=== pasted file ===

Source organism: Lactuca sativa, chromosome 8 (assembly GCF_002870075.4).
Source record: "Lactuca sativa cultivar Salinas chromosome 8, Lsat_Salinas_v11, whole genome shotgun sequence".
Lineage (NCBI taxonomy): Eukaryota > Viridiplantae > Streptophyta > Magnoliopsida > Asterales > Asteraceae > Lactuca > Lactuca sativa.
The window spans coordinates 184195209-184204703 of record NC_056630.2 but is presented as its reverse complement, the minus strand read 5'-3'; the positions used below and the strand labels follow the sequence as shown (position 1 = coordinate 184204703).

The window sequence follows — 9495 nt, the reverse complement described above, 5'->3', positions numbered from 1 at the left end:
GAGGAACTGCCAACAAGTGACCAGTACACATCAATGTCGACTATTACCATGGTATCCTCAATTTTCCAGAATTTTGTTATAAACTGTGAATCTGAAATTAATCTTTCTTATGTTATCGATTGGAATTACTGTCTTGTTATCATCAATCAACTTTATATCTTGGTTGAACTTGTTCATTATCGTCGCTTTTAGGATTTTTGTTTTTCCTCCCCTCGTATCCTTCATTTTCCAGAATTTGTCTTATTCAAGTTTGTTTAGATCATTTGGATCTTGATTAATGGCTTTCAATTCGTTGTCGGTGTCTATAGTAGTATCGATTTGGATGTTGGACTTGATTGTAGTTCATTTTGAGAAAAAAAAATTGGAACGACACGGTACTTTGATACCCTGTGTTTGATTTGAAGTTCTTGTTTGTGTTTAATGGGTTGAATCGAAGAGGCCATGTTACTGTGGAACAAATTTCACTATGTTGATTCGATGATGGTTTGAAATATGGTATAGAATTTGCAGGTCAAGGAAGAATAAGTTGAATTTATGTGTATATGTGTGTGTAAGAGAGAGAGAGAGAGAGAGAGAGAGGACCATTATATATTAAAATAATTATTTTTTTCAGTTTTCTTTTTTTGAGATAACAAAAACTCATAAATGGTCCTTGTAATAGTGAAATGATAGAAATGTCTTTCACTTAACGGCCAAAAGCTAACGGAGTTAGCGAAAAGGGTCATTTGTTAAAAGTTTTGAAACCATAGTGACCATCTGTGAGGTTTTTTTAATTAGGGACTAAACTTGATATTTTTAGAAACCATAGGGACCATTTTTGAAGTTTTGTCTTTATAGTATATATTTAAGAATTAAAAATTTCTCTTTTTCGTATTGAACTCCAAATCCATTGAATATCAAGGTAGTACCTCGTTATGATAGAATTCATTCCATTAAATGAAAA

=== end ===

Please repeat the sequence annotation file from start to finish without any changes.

Source organism: Lactuca sativa, chromosome 8 (assembly GCF_002870075.4).
Source record: "Lactuca sativa cultivar Salinas chromosome 8, Lsat_Salinas_v11, whole genome shotgun sequence".
Lineage (NCBI taxonomy): Eukaryota > Viridiplantae > Streptophyta > Magnoliopsida > Asterales > Asteraceae > Lactuca > Lactuca sativa.
The window spans coordinates 184195209-184204703 of record NC_056630.2 but is presented as its reverse complement, the minus strand read 5'-3'; the positions used below and the strand labels follow the sequence as shown (position 1 = coordinate 184204703).

The window sequence follows — 9495 nt, the reverse complement described above, 5'->3', positions numbered from 1 at the left end:
GAGGAACTGCCAACAAGTGACCAGTACACATCAATGTCGACTATTACCATGGTATCCTCAATTTTCCAGAATTTTGTTATAAACTGTGAATCTGAAATTAATCTTTCTTATGTTATCGATTGGAATTACTGTCTTGTTATCATCAATCAACTTTATATCTTGGTTGAACTTGTTCATTATCGTCGCTTTTAGGATTTTTGTTTTTCCTCCCCTCGTATCCTTCATTTTCCAGAATTTGTCTTATTCAAGTTTGTTTAGATCATTTGGATCTTGATTAATGGCTTTCAATTCGTTGTCGGTGTCTATAGTAGTATCGATTTGGATGTTGGACTTGATTGTAGTTCATTTTGAGAAAAAAAAATTGGAACGACACGGTACTTTGATACCCTGTGTTTGATTTGAAGTTCTTGTTTGTGTTTAATGGGTTGAATCGAAGAGGCCATGTTACTGTGGAACAAATTTCACTATGTTGATTCGATGATGGTTTGAAATATGGTATAGAATTTGCAGGTCAAGGAAGAATAAGTTGAATTTATGTGTATATGTGTGTGTAAGAGAGAGAGAGAGAGAGAGAGAGAGGACCATTATATATTAAAATAATTATTTTTTTCAGTTTTCTTTTTTTGAGATAACAAAAACTCATAAATGGTCCTTGTAATAGTGAAATGATAGAAATGTCTTTCACTTAACGGCCAAAAGCTAACGGAGTTAGCGAAAAGGGTCATTTGTTAAAAGTTTTGAAACCATAGTGACCATCTGTGAGGTTTTTTTAATTAGGGACTAAACTTGATATTTTTAGAAACCATAGGGACCATTTTTGAAGTTTTGTCTTTATAGTATATATTTAAGAATTAAAAATTTCTCTTTTTCGTATTGAACTCCAAATCCATTGAATATCAAGGTAGTACCTCGTTATGATAGAATTCATTCCATTAAATGAAAA